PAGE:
Electronic Thesis and Dissertation Repository

Thesis Format



Master of Science


Computer Science


Haque, Anwar


Network failure is the unintentional interruption of internet services, resulting in widespread client frustration. It is especially true for time-sensitive services in the healthcare industry, smart grid control, and mobility control, among others. In addition, the COVID-19 pandemic has compelled many businesses to operate remotely, making uninterrupted internet access essential. Moreover, Internet Service Providers (ISPs) lose millions of dollars annually due to network failure, which has a negative impact on their businesses. Currently, redundant network equipment is used as a restoration technique to resolve this issue of network failure. This technique requires a strategy for failure identification and prediction to run faultlessly and without delay. However, we lack a suitable generic network failure identification and prediction system due to the unavailability of publicly accessible failure data. This study simulates network traffic to gather failure data based on a general network failure guideline. Furthermore, various state-of-the-art Machine Learning and Deep Learning methods were applied to the generated data. Notably, our proposed Deep Learning model for failure identification provides accuracy, precision, recall, and F1 scores in the range of 97% to 99% for three different demonstration networks. Additionally, our proposed Long Short Term Memory model gives low root mean square error rates of 0.9751 for failure prediction.

Summary for Lay Audience

Internet services may be interrupted for various reasons, such as device failure, connection issues, natural disasters, etc. When a network error inadvertently disrupts internet services, customers become frustrated. Especially in a medical emergency, personal safety, or transportation-related emergency, a lack of network connectivity can be catastrophic. In addition, since the outbreak of the COVID-19 pandemic, many businesses require a constant internet connection. In reality, every aspect of our lives depends on the Internet, including emergency needs, banking, entertainment, healthcare, socializing, and creative work. The Internet is now such an integral part of our lives that its absence will be immediately noticeable.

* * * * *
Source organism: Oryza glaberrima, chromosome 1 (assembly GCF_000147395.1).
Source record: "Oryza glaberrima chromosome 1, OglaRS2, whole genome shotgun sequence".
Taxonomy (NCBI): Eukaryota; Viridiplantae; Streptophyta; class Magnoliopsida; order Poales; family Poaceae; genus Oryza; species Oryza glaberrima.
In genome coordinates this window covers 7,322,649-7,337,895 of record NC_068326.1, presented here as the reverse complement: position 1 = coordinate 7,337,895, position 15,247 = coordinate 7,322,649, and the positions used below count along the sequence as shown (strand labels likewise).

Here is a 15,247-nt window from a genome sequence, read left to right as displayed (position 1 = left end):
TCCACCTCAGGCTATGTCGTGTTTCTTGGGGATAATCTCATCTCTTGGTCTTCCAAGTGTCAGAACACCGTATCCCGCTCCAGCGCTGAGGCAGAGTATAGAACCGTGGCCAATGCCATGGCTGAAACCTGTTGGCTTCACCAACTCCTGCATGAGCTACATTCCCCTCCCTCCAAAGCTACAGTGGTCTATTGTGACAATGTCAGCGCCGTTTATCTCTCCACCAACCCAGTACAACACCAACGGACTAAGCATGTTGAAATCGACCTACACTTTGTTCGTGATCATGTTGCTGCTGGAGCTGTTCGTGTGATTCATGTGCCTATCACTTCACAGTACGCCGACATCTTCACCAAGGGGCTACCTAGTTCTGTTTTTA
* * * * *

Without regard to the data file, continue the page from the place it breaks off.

Additionally, Internet Service Providers (ISPs) are impacted by service interruptions from a business perspective, as they lose millions annually due to network failure. As a result, ISPs utilize redundant network equipment as backups if a network device fails. However, the disadvantage of this approach is that it requires time to identify the type of failure and then fix the problem with an appropriate backup. Constructing a system that can predict the type of failure occurring next to using backups effectively would be preferable. But building this type of system will necessitate a record of past network failures to determine what types of failures may occur in the future. Nevertheless, the absence of publicly accessible failure data is responsible for lacking a suitable general network failure identification and prediction system.

This research simulates network traffic to obtain failure data based on a generic failure guideline to address this issue. Furthermore, cutting-edge Artificial Intelligence (AI) techniques on that data yield promising results.